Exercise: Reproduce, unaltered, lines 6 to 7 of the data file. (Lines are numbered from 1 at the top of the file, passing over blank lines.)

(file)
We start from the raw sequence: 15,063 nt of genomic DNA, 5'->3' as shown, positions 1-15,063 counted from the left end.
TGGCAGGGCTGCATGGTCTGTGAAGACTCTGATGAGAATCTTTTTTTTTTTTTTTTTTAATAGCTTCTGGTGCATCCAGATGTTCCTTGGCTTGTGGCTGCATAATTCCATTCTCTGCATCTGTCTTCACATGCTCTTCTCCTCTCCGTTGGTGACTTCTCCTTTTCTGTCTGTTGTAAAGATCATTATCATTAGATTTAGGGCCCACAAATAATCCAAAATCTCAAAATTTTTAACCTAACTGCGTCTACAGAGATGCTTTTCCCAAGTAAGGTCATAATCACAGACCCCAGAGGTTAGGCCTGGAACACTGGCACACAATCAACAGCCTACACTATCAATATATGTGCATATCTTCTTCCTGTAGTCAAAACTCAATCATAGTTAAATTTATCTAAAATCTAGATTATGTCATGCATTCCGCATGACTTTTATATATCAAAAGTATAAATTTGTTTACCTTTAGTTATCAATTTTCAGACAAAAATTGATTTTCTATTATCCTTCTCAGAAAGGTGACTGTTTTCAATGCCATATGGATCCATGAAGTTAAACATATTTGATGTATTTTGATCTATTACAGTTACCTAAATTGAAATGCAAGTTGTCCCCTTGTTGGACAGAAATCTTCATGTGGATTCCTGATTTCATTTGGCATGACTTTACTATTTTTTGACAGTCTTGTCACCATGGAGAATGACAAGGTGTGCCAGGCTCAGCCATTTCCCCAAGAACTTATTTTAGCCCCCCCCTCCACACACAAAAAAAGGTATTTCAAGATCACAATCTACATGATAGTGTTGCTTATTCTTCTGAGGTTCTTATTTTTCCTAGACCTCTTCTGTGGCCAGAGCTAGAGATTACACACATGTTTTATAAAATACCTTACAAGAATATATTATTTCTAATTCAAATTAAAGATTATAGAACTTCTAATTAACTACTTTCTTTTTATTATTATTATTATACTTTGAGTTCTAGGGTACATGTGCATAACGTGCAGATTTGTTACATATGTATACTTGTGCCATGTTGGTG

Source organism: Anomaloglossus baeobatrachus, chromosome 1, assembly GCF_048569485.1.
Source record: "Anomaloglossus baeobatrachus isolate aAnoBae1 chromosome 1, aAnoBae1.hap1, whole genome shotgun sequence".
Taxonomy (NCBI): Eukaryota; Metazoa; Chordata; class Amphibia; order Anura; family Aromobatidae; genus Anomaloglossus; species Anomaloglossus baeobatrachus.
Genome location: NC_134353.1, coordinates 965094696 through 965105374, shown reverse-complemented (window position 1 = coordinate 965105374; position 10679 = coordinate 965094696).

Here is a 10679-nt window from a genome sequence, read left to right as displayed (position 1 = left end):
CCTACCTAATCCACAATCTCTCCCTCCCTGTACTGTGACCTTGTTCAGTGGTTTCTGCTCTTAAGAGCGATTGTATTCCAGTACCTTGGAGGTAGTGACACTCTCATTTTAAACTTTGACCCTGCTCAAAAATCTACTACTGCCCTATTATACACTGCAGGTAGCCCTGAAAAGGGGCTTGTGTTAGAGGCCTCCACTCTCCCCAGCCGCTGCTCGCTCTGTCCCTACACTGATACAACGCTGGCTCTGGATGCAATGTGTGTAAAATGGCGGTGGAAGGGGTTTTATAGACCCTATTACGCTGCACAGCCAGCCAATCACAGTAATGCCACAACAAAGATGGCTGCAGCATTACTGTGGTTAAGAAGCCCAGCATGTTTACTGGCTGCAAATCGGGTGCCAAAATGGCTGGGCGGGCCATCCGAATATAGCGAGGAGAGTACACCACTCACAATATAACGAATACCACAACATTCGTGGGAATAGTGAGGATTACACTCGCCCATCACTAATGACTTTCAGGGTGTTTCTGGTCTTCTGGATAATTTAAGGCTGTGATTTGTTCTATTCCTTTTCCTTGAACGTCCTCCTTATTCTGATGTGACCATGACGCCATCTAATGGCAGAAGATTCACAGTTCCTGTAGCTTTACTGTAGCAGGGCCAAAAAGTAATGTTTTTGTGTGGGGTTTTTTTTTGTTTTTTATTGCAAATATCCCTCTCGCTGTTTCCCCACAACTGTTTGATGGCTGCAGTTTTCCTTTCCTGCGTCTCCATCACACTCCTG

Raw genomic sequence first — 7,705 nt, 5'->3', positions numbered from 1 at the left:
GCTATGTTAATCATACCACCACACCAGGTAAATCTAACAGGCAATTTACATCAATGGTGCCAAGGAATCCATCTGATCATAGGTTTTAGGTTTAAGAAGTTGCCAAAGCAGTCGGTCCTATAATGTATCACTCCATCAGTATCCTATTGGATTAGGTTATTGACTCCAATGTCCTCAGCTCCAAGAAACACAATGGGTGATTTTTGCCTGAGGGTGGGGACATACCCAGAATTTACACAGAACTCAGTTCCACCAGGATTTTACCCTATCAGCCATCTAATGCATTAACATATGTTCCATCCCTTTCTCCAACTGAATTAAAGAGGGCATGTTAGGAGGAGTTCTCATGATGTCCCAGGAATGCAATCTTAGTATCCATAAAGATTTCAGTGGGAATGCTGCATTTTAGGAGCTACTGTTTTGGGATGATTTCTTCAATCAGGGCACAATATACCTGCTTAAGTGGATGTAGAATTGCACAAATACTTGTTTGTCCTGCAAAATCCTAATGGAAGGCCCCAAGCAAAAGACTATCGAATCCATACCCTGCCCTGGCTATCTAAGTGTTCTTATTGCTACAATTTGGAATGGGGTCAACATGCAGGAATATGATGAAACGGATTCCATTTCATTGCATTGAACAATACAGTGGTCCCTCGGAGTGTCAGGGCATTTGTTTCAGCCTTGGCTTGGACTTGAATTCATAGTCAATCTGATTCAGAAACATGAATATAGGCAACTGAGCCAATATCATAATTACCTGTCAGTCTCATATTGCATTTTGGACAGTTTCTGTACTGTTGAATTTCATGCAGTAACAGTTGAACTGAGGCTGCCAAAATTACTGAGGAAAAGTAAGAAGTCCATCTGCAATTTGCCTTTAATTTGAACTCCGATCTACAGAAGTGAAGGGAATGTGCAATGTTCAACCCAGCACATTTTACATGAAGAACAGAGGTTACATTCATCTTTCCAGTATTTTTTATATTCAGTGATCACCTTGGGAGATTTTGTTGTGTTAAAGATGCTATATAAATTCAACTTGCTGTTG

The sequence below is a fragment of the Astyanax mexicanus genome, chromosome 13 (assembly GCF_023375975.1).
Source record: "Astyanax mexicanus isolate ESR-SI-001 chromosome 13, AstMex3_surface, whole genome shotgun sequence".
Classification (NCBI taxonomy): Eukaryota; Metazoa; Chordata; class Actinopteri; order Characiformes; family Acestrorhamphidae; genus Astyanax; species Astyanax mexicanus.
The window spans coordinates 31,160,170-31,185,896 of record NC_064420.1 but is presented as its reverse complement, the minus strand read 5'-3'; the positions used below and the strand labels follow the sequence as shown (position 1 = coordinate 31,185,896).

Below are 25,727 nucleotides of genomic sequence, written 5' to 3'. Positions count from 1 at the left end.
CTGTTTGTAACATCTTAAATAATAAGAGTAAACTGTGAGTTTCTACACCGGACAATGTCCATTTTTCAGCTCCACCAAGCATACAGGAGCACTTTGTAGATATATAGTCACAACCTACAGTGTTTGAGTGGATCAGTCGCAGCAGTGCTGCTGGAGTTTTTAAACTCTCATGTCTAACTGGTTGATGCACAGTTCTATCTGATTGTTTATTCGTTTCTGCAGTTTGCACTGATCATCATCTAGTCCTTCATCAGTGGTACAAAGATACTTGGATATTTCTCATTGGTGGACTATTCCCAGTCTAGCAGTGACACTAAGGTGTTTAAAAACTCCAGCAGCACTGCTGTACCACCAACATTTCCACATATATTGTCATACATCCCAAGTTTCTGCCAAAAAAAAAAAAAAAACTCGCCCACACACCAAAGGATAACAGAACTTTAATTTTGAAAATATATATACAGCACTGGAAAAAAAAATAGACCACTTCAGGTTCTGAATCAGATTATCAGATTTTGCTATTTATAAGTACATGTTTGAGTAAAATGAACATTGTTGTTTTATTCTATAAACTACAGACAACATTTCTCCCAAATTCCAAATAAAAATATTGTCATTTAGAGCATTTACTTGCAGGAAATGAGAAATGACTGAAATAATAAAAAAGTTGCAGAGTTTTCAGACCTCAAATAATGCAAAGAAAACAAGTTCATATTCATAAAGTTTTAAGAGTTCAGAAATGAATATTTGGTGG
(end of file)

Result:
Genome location: NC_134353.1, coordinates 965094696 through 965105374, shown reverse-complemented (window position 1 = coordinate 965105374; position 10679 = coordinate 965094696).

Here is a 10679-nt window from a genome sequence, read left to right as displayed (position 1 = left end):